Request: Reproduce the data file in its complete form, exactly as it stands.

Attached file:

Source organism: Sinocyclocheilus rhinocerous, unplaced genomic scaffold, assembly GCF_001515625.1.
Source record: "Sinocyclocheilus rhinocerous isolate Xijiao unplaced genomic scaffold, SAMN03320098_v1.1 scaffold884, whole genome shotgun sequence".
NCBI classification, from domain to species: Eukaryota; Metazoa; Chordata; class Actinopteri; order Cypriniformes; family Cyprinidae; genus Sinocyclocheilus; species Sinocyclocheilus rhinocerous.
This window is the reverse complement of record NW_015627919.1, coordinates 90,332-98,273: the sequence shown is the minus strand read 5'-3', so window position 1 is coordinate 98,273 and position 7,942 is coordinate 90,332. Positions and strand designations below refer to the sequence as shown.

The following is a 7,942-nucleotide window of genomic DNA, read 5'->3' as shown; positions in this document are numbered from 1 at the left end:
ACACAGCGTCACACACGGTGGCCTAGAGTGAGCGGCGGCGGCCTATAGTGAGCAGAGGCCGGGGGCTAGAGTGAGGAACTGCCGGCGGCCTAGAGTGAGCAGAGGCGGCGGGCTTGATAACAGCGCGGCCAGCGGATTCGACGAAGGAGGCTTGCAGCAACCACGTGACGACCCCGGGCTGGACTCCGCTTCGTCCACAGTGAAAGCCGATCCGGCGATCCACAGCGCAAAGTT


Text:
Source organism: Sinocyclocheilus rhinocerous, unplaced genomic scaffold, assembly GCF_001515625.1.
Source record: "Sinocyclocheilus rhinocerous isolate Xijiao unplaced genomic scaffold, SAMN03320098_v1.1 scaffold884, whole genome shotgun sequence".
NCBI classification, from domain to species: Eukaryota; Metazoa; Chordata; class Actinopteri; order Cypriniformes; family Cyprinidae; genus Sinocyclocheilus; species Sinocyclocheilus rhinocerous.
This window is the reverse complement of record NW_015627919.1, coordinates 90,332-98,273: the sequence shown is the minus strand read 5'-3', so window position 1 is coordinate 98,273 and position 7,942 is coordinate 90,332. Positions and strand designations below refer to the sequence as shown.

The following is a 7,942-nucleotide window of genomic DNA, read 5'->3' as shown; positions in this document are numbered from 1 at the left end:
ACACAGCGTCACACACGGTGGCCTAGAGTGAGCGGCGGCGGCCTATAGTGAGCAGAGGCCGGGGGCTAGAGTGAGGAACTGCCGGCGGCCTAGAGTGAGCAGAGGCGGCGGGCTTGATAACAGCGCGGCCAGCGGATTCGACGAAGGAGGCTTGCAGCAACCACGTGACGACCCCGGGCTGGACTCCGCTTCGTCCACAGTGAAAGCCGATCCGGCGATCCACAGCGCAAAGTT